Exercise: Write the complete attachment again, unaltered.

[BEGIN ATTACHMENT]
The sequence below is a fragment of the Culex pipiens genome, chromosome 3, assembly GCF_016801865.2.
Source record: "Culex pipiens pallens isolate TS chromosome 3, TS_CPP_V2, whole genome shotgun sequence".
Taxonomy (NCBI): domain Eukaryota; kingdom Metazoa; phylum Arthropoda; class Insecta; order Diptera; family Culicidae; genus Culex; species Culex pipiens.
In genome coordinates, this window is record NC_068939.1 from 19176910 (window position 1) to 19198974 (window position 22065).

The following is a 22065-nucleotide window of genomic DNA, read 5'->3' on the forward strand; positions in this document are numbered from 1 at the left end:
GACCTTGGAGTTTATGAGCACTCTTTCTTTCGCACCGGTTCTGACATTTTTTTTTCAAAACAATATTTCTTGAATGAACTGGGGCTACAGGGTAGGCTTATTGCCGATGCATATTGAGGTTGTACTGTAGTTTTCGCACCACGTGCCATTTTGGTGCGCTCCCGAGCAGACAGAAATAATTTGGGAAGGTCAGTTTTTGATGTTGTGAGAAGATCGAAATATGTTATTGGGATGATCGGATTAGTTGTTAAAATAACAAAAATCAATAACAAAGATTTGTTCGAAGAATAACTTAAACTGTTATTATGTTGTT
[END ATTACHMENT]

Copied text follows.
The sequence below is a fragment of the Culex pipiens genome, chromosome 3, assembly GCF_016801865.2.
Source record: "Culex pipiens pallens isolate TS chromosome 3, TS_CPP_V2, whole genome shotgun sequence".
Taxonomy (NCBI): domain Eukaryota; kingdom Metazoa; phylum Arthropoda; class Insecta; order Diptera; family Culicidae; genus Culex; species Culex pipiens.
In genome coordinates, this window is record NC_068939.1 from 19176910 (window position 1) to 19198974 (window position 22065).

The following is a 22065-nucleotide window of genomic DNA, read 5'->3' on the forward strand; positions in this document are numbered from 1 at the left end:
GACCTTGGAGTTTATGAGCACTCTTTCTTTCGCACCGGTTCTGACATTTTTTTTTCAAAACAATATTTCTTGAATGAACTGGGGCTACAGGGTAGGCTTATTGCCGATGCATATTGAGGTTGTACTGTAGTTTTCGCACCACGTGCCATTTTGGTGCGCTCCCGAGCAGACAGAAATAATTTGGGAAGGTCAGTTTTTGATGTTGTGAGAAGATCGAAATATGTTATTGGGATGATCGGATTAGTTGTTAAAATAACAAAAATCAATAACAAAGATTTGTTCGAAGAATAACTTAAACTGTTATTATGTTGTT